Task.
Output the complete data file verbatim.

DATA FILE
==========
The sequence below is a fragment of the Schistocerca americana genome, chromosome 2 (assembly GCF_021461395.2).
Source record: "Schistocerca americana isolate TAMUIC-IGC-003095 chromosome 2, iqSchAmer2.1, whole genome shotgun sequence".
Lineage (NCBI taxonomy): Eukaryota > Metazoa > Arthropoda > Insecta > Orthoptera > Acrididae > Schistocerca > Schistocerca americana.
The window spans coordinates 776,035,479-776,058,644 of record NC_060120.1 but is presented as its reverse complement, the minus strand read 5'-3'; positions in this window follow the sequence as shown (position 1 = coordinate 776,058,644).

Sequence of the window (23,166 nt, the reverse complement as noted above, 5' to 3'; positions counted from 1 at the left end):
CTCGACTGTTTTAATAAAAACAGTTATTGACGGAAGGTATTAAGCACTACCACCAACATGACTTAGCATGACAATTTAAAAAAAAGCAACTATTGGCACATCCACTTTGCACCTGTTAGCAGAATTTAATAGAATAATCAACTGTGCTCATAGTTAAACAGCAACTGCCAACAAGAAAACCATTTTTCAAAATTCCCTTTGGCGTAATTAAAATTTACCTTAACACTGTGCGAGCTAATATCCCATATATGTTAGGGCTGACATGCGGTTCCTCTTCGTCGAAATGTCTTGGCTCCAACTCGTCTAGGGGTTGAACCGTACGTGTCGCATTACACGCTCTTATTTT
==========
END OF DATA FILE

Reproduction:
The sequence below is a fragment of the Schistocerca americana genome, chromosome 2 (assembly GCF_021461395.2).
Source record: "Schistocerca americana isolate TAMUIC-IGC-003095 chromosome 2, iqSchAmer2.1, whole genome shotgun sequence".
Lineage (NCBI taxonomy): Eukaryota > Metazoa > Arthropoda > Insecta > Orthoptera > Acrididae > Schistocerca > Schistocerca americana.
The window spans coordinates 776,035,479-776,058,644 of record NC_060120.1 but is presented as its reverse complement, the minus strand read 5'-3'; positions in this window follow the sequence as shown (position 1 = coordinate 776,058,644).

Sequence of the window (23,166 nt, the reverse complement as noted above, 5' to 3'; positions counted from 1 at the left end):
CTCGACTGTTTTAATAAAAACAGTTATTGACGGAAGGTATTAAGCACTACCACCAACATGACTTAGCATGACAATTTAAAAAAAAGCAACTATTGGCACATCCACTTTGCACCTGTTAGCAGAATTTAATAGAATAATCAACTGTGCTCATAGTTAAACAGCAACTGCCAACAAGAAAACCATTTTTCAAAATTCCCTTTGGCGTAATTAAAATTTACCTTAACACTGTGCGAGCTAATATCCCATATATGTTAGGGCTGACATGCGGTTCCTCTTCGTCGAAATGTCTTGGCTCCAACTCGTCTAGGGGTTGAACCGTACGTGTCGCATTACACGCTCTTATTTT